Let’s be honest for just a second shall we. I get a lot of albums sent my way for review and I mean a lot. Most of them don’t do anything for me. They don’t always get happily placed in the CD player, but the ones that do usually get a three song stay of execution and generally if they last past that they get my full unadulterated attention. Sometimes I’m hooked from the first track, and that’s precisely what happened when I put the latest release by Southern California based band Tijuana Bullfight. The CD bursts to life with the fantastic rocked out sound and follows through with a wonderful sequence of songs,14 of them to be exact. It twists and turns the way great albums should with a little bit of rock, a little bit of high octane driven rock-soul and a lot of harmonic goodness. Current Line up: Mark, Anthony, Stan, Tony.
First off I also really like to song line up — the way each song masterfully transitions through to the next creating much in the way of drama. So many bands and record labels get this basic skill wrong. They fail to listen to the songs at their disposal and seemingly throw the album together without giving it any real thought. I’ve known people who work to formulas making sure that their best songs start and finish the album with the remaining tracks squeezed between in a slapdash fashion. That’s not the case with “Southern California.” Some tracks like “Other Than Me” “Black Track” and Fat Baby” could probably survive on its own merits, but the album just flows so well. Second: these 4 could easily heralded as the last of a dying breed of Proud and Loud Hard Rock bands in LA but there is so much more to them. I hear to pigeonhole but I can hear How to Destroy Angels, Fuel, VAST, The Dreaming, Lo-Pro and even Ministry. Visually they kind of remind me of Ratt (hence Stephen Pearcy visuals). Some pieces stand out like the more appealing to a mass audience “”Other Than Me” and “Forever” but there is a deeper and sharper edge to songs like “Round” and “Wide Awake” which is my favorite track on the CD by the way. Thirdly: The strategic interweaving of systemic melody and impressive vocal performances is a delight, but the solid rhythmical foundation of this band is essential to their artistic and commercial potential.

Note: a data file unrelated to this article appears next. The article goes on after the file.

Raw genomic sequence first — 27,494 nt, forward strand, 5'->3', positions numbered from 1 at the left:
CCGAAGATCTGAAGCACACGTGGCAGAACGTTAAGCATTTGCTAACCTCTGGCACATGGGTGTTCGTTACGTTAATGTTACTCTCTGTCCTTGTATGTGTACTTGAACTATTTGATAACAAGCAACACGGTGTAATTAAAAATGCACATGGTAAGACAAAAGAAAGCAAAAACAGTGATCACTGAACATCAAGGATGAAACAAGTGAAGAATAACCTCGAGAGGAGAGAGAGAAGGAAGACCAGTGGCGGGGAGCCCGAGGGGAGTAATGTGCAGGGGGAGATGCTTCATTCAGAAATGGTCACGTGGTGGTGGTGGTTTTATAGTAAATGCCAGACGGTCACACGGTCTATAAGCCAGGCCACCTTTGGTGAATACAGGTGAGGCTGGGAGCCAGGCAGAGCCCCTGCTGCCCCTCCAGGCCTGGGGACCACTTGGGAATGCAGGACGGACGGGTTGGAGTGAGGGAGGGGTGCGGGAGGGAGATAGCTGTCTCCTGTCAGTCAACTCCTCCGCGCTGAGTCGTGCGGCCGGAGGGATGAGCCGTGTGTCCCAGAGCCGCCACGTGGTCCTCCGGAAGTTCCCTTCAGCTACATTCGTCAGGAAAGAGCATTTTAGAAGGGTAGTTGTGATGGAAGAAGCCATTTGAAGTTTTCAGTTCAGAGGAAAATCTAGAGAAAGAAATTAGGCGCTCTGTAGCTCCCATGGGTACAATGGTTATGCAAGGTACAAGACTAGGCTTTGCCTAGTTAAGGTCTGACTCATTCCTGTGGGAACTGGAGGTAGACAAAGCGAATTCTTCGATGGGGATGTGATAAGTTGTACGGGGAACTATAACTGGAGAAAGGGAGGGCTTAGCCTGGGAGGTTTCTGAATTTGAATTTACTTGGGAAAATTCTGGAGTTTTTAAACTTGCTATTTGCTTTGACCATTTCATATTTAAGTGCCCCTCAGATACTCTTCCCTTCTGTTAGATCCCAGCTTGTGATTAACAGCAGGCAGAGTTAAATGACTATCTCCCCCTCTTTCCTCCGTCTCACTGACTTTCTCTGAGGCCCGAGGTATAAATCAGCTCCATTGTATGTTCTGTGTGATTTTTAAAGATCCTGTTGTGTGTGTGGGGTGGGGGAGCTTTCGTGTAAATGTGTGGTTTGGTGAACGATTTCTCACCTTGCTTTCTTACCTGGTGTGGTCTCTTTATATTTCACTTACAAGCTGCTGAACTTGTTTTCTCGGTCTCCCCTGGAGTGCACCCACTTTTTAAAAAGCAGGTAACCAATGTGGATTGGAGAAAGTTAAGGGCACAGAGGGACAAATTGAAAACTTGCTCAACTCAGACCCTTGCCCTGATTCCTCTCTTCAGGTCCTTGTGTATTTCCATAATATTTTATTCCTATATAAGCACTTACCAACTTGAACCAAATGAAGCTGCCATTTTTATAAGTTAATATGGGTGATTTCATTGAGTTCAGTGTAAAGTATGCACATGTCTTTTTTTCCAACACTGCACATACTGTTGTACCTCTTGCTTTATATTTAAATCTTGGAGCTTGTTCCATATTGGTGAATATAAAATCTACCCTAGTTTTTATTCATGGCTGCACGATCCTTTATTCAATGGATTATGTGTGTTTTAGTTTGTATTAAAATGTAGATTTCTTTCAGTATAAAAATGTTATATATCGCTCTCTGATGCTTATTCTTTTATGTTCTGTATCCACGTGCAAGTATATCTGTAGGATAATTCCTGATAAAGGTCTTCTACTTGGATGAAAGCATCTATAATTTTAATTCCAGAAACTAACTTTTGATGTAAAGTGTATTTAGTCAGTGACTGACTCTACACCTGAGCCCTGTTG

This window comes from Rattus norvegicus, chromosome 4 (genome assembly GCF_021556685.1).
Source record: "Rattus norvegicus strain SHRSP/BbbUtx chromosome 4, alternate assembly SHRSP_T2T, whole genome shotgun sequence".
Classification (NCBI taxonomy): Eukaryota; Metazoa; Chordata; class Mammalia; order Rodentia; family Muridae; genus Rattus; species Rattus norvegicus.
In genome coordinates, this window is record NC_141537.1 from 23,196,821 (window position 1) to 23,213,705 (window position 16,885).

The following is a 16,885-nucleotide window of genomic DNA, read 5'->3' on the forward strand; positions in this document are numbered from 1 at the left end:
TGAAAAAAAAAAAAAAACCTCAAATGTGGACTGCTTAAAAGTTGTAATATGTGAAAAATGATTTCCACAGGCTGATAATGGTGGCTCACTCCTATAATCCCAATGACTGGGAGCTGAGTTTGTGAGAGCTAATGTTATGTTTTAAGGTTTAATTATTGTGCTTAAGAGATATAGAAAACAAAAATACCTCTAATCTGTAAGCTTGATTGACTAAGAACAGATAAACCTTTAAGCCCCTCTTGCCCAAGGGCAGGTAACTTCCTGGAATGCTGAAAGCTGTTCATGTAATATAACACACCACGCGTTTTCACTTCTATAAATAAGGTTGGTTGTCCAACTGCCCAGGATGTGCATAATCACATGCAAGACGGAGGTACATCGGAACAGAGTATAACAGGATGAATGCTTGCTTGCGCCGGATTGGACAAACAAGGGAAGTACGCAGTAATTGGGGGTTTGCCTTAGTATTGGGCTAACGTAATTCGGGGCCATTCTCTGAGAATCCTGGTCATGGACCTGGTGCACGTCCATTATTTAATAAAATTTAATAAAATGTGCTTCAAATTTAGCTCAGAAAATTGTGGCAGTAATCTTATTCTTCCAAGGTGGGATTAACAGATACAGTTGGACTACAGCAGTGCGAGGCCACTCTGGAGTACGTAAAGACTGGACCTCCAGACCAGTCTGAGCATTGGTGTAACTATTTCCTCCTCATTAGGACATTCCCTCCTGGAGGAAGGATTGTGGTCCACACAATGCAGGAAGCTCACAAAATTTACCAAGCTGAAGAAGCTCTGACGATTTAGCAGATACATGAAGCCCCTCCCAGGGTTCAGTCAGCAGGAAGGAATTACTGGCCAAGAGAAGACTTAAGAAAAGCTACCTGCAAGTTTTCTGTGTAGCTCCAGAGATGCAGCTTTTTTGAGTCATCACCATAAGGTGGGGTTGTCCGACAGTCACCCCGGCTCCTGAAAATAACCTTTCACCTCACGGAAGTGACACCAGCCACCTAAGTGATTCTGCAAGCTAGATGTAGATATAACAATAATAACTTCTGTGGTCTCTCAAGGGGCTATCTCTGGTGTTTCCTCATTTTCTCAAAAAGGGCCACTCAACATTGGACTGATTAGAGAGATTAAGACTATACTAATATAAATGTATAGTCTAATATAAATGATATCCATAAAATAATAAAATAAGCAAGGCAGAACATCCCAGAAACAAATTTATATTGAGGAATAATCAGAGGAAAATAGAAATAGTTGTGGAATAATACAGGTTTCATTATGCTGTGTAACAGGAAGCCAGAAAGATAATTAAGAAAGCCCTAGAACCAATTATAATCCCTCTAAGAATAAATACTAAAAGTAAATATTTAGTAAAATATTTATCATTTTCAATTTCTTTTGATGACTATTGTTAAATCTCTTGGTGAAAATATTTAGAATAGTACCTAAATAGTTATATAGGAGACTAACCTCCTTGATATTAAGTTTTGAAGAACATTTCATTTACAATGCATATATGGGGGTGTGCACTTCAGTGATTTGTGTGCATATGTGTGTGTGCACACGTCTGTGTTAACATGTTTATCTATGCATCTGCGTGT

Cover art kind of sucks though. I also wish I heard some high intensity screaming every now than then. Solo guitar is kind of a non-event.
The sound is that of the golden era of popular music in the Eighties on through to the Nineties when musicianship mattered! But the beauty of this record is the use of all mod-cons forcing Tijuanna Bullfight’s relevance into the modern world. They should achieve good support from radio and appear to be critical Hard-Rock darlings of Southern California right now — again the dying breed comment from before. However I’m left bemused how he is not yet a household name. It’s not a case of all the elements being present but the final product being missing as the songs, the musicianship, the production, and the performance all knit together beautifully-even brilliantly. Maybe I’m lucky enough to be in on the ground floor? Maybe things are just about to kick on for Tijuana Bullfight? Whatever it is make sure you get hold of this CD called “Southern California” by Tijuana Bullfight is a must have and in the class of al by itself.
Rating — 8.5/10
Tori Voorhees edited by Michael Rand
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